[toronto-lisp] April meeting minutes available on the website
vishvajitsingh at gmail.com
Tue Apr 14 14:57:54 UTC 2009
Thanks Mike! Those papers answer a lot of my questions.
I would love to learn more about this stuff.. I think I'll head off to
Chapters today and see if I can find a good book on concurrency.
On Tue, Apr 14, 2009 at 8:46 AM, Michael DiBernardo <mikedebo at gmail.com> wrote:
> Papers #4 and #6 on this page:
> might help out those of us who aren't well-versed in the debate
> between event-based and thread-based concurrency. A lot of the topics
> that are coming up in this thread have been discussed (and discussed
> and discussed and...) in O/S-related literature for a looong time :)
> On Mon, Apr 13, 2009 at 10:57 PM, Vishvajit Singh
> <vishvajitsingh at gmail.com> wrote:
>> Thanks for the clarification, Doug. I see that your opinion is more
>> nuanced than the version I put up. I'll update it soon and put up a
>> more accurate version of your opinion.
>> Rich Hickey's ant simulation is a good case study for Clojure
>> concurrency in action. You may find it interesting to read through:
>> It will take me some time to fully work through your arguments, as I
>> haven't worked very much with concurrency myself. How do you feel your
>> opinions hold up on the issue of simple convenience for the
>> programmer? I mean, using select() for IO, fork() for concurrency, and
>> Berkeley DB for transactions throughout your programs takes extra
>> effort as compared to using the built-in language mechanisms. In the
>> case of the ant colony simulation, you'd have to worry about the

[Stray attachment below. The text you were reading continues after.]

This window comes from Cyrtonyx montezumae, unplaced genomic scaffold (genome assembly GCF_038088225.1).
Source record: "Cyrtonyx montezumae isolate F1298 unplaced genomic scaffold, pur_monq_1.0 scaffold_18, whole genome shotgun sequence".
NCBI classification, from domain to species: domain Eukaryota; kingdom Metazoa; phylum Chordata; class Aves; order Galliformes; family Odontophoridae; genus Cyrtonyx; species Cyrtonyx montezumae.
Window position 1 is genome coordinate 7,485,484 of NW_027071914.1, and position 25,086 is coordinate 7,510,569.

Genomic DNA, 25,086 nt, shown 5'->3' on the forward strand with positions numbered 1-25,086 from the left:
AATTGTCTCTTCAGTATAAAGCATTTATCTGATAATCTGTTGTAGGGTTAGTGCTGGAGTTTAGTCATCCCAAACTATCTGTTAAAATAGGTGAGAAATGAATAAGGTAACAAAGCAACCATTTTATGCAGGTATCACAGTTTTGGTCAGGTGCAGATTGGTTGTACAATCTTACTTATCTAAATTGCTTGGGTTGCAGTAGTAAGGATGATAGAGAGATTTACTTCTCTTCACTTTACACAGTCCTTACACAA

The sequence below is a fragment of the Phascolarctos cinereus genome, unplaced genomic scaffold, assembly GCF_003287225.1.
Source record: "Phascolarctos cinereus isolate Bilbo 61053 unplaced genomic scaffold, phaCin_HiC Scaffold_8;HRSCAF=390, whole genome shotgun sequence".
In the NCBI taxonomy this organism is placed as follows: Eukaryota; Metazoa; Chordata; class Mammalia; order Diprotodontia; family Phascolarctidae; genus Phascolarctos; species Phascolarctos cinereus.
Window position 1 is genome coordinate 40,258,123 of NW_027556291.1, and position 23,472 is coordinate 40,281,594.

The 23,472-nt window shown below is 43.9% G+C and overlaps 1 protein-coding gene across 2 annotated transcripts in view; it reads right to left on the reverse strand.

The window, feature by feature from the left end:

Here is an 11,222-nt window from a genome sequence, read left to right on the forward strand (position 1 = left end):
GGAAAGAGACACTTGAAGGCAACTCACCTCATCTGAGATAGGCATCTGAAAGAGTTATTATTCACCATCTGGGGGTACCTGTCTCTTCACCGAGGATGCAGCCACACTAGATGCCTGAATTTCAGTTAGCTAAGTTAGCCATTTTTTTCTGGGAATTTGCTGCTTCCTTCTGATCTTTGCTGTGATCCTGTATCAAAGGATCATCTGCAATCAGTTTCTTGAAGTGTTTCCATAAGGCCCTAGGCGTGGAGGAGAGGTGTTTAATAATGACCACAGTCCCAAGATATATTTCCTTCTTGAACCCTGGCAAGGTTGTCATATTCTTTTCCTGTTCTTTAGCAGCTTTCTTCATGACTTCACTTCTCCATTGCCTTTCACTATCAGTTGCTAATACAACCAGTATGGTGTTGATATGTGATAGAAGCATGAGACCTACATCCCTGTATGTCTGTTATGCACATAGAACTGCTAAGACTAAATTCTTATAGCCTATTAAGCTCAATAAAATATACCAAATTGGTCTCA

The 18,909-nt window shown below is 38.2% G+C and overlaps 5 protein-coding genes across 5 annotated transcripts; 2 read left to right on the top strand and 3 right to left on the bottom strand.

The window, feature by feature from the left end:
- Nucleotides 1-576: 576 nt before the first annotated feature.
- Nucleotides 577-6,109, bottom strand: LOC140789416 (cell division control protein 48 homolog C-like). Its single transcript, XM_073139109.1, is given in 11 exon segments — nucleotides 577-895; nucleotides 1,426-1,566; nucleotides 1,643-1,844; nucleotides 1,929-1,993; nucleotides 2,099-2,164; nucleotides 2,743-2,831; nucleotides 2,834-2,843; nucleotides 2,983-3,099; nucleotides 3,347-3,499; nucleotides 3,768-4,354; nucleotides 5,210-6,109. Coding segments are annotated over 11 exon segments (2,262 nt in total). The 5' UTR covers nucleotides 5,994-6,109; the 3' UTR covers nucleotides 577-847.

>> problem of distributing the ants among N forked processes, where N is
>> the number of processors, whereas if you use shared-memory threads,
>> you let the OS handle that.
>> Vish Singh
>> On Mon, Apr 13, 2009 at 7:20 PM, <doug at hcsw.org> wrote:
>>>> We discussed Clojure's concurrency mechanism (Software Transactional Memory).. Doug wonders whether it is overkill to include such a complex mechanism built-in to the language. Much disagreement here among the members.
>>> I have never used Clojure so I can't comment much about it
>>> specifically, but that is not what I said about concurrency.
>>> Let me elaborate again:
>>> Before you use threads (by which I mean pre-emptively scheduled,
>>> shared memory processes) ask yourself why:
>>> * To handle multiple streams of IO? Solution: Schedule one
>>> process to handle all the IO by using an event API like select(),
>>> non-pre-emptively scheduled threads like GNU pth
>>> (http://www.gnu.org/software/pth/), or "coroutines", "green threads",
>>> whatever you wanna call em.
>>> * To take advantage of multiple CPUs or multiple disks?
>>> Solution: Learn how the fork() system call works and use
>>> sockets or pipes for message passing.
>>> To me there is no reason to ruin a great language like Common Lisp
>>> with thread-related non-determinism. I think having to ban mutable
>>> data structures from your language as in Clojure is a symptom of
>>> a poor concurrency strategy. As I said at the meeting, in my opinion
>>> the best implementation of transactional memory is Berkeley DB:
>>> * Clojure's memory isn't persistent so if your application
>>> crashes or the power goes out you will lose all your memory.
>>> BDB can persist the memory to disk guaranteeing transactional
>>> consistency (although this is optional).
>>> * As far as I know, Clojure transactional memory can only be
>>> accessed by threads running in the same process. BDB DBs are
>>> multi-process AND multi-thread.
>>> * BDB allows replication so that the memory is distributed to
>>> physically separate machines. Each will have a transactionally
>>> consistent view of the data.
>>> * BDB DBs can be larger than your address space on 32 bit systems.
>>> I'd guess that Clojure's transactional storage is limited on such
>>> * BDB hotbackups let you snapshot a DB without interrupting
>>> anything. I use the included db_hotbackup utility.
>>> * BDB DBs can be accessed by programs in any language: Perl,
>>> Common Lisp, C, etc. Probably from Clojure too.
>>> toronto-lisp mailing list
>>> toronto-lisp at common-lisp.net
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